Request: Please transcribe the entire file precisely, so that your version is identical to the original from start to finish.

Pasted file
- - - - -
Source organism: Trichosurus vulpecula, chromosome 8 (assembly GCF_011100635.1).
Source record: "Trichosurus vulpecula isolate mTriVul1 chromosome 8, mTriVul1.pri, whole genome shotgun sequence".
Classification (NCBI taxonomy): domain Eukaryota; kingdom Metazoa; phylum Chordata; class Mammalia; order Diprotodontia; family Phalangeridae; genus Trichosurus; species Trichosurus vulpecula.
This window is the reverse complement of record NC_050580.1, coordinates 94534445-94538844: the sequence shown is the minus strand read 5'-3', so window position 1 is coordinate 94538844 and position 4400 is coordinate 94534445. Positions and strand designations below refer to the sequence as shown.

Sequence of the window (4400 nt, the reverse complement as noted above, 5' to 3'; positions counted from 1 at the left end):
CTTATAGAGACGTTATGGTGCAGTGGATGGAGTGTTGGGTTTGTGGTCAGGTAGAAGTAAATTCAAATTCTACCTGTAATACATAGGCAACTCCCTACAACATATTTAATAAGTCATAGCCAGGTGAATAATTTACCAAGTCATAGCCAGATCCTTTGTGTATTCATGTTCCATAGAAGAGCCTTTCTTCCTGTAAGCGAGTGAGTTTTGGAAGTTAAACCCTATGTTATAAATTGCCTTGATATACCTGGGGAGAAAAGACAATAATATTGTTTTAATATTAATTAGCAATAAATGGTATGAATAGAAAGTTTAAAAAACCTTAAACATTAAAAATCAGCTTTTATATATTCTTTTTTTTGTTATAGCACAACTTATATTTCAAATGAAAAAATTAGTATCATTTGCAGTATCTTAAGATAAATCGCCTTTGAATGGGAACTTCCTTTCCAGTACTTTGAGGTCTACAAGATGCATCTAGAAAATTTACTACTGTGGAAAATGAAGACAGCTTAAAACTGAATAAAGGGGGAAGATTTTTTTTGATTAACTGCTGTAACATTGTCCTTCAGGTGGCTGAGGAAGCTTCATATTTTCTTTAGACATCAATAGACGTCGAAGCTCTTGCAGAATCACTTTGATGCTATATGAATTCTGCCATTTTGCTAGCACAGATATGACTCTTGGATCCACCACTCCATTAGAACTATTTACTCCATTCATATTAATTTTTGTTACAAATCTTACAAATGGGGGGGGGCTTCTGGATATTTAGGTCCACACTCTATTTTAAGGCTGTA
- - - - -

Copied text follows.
Source organism: Trichosurus vulpecula, chromosome 8 (assembly GCF_011100635.1).
Source record: "Trichosurus vulpecula isolate mTriVul1 chromosome 8, mTriVul1.pri, whole genome shotgun sequence".
Classification (NCBI taxonomy): domain Eukaryota; kingdom Metazoa; phylum Chordata; class Mammalia; order Diprotodontia; family Phalangeridae; genus Trichosurus; species Trichosurus vulpecula.
This window is the reverse complement of record NC_050580.1, coordinates 94534445-94538844: the sequence shown is the minus strand read 5'-3', so window position 1 is coordinate 94538844 and position 4400 is coordinate 94534445. Positions and strand designations below refer to the sequence as shown.

Sequence of the window (4400 nt, the reverse complement as noted above, 5' to 3'; positions counted from 1 at the left end):
CTTATAGAGACGTTATGGTGCAGTGGATGGAGTGTTGGGTTTGTGGTCAGGTAGAAGTAAATTCAAATTCTACCTGTAATACATAGGCAACTCCCTACAACATATTTAATAAGTCATAGCCAGGTGAATAATTTACCAAGTCATAGCCAGATCCTTTGTGTATTCATGTTCCATAGAAGAGCCTTTCTTCCTGTAAGCGAGTGAGTTTTGGAAGTTAAACCCTATGTTATAAATTGCCTTGATATACCTGGGGAGAAAAGACAATAATATTGTTTTAATATTAATTAGCAATAAATGGTATGAATAGAAAGTTTAAAAAACCTTAAACATTAAAAATCAGCTTTTATATATTCTTTTTTTTGTTATAGCACAACTTATATTTCAAATGAAAAAATTAGTATCATTTGCAGTATCTTAAGATAAATCGCCTTTGAATGGGAACTTCCTTTCCAGTACTTTGAGGTCTACAAGATGCATCTAGAAAATTTACTACTGTGGAAAATGAAGACAGCTTAAAACTGAATAAAGGGGGAAGATTTTTTTTGATTAACTGCTGTAACATTGTCCTTCAGGTGGCTGAGGAAGCTTCATATTTTCTTTAGACATCAATAGACGTCGAAGCTCTTGCAGAATCACTTTGATGCTATATGAATTCTGCCATTTTGCTAGCACAGATATGACTCTTGGATCCACCACTCCATTAGAACTATTTACTCCATTCATATTAATTTTTGTTACAAATCTTACAAATGGGGGGGGGCTTCTGGATATTTAGGTCCACACTCTATTTTAAGGCTGTA